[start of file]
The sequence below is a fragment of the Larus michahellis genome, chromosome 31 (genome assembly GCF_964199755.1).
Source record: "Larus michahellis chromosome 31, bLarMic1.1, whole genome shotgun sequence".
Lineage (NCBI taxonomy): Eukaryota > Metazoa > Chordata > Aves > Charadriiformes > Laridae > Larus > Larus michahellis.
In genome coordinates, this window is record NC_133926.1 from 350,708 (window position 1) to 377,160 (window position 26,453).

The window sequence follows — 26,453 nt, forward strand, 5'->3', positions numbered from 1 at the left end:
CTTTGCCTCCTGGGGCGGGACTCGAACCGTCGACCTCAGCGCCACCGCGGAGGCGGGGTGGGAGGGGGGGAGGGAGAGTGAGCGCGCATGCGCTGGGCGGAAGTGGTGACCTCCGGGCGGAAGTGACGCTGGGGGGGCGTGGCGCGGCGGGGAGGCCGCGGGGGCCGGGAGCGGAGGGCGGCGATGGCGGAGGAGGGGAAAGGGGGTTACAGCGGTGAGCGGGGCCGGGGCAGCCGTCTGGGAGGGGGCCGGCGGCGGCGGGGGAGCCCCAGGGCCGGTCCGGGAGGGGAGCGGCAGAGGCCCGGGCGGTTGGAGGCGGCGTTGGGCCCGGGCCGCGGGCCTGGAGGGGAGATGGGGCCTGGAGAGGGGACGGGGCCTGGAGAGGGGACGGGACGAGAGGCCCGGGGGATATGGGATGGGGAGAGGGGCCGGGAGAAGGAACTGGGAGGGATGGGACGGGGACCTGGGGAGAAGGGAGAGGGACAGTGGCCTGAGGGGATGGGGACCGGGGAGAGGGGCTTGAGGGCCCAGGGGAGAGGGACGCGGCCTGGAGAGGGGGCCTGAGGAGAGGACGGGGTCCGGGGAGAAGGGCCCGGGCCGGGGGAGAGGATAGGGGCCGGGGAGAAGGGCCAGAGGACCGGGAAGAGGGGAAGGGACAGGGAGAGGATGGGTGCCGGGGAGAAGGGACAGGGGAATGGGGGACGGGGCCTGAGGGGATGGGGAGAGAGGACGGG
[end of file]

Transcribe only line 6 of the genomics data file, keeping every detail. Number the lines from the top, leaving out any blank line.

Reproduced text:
CTTTGCCTCCTGGGGCGGGACTCGAACCGTCGACCTCAGCGCCACCGCGGAGGCGGGGTGGGAGGGGGGGAGGGAGAGTGAGCGCGCATGCGCTGGGCGGAAGTGGTGACCTCCGGGCGGAAGTGACGCTGGGGGGGCGTGGCGCGGCGGGGAGGCCGCGGGGGCCGGGAGCGGAGGGCGGCGATGGCGGAGGAGGGGAAAGGGGGTTACAGCGGTGAGCGGGGCCGGGGCAGCCGTCTGGGAGGGGGCCGGCGGCGGCGGGGGAGCCCCAGGGCCGGTCCGGGAGGGGAGCGGCAGAGGCCCGGGCGGTTGGAGGCGGCGTTGGGCCCGGGCCGCGGGCCTGGAGGGGAGATGGGGCCTGGAGAGGGGACGGGGCCTGGAGAGGGGACGGGACGAGAGGCCCGGGGGATATGGGATGGGGAGAGGGGCCGGGAGAAGGAACTGGGAGGGATGGGACGGGGACCTGGGGAGAAGGGAGAGGGACAGTGGCCTGAGGGGATGGGGACCGGGGAGAGGGGCTTGAGGGCCCAGGGGAGAGGGACGCGGCCTGGAGAGGGGGCCTGAGGAGAGGACGGGGTCCGGGGAGAAGGGCCCGGGCCGGGGGAGAGGATAGGGGCCGGGGAGAAGGGCCAGAGGACCGGGAAGAGGGGAAGGGACAGGGAGAGGATGGGTGCCGGGGAGAAGGGACAGGGGAATGGGGGACGGGGCCTGAGGGGATGGGGAGAGAGGACGGG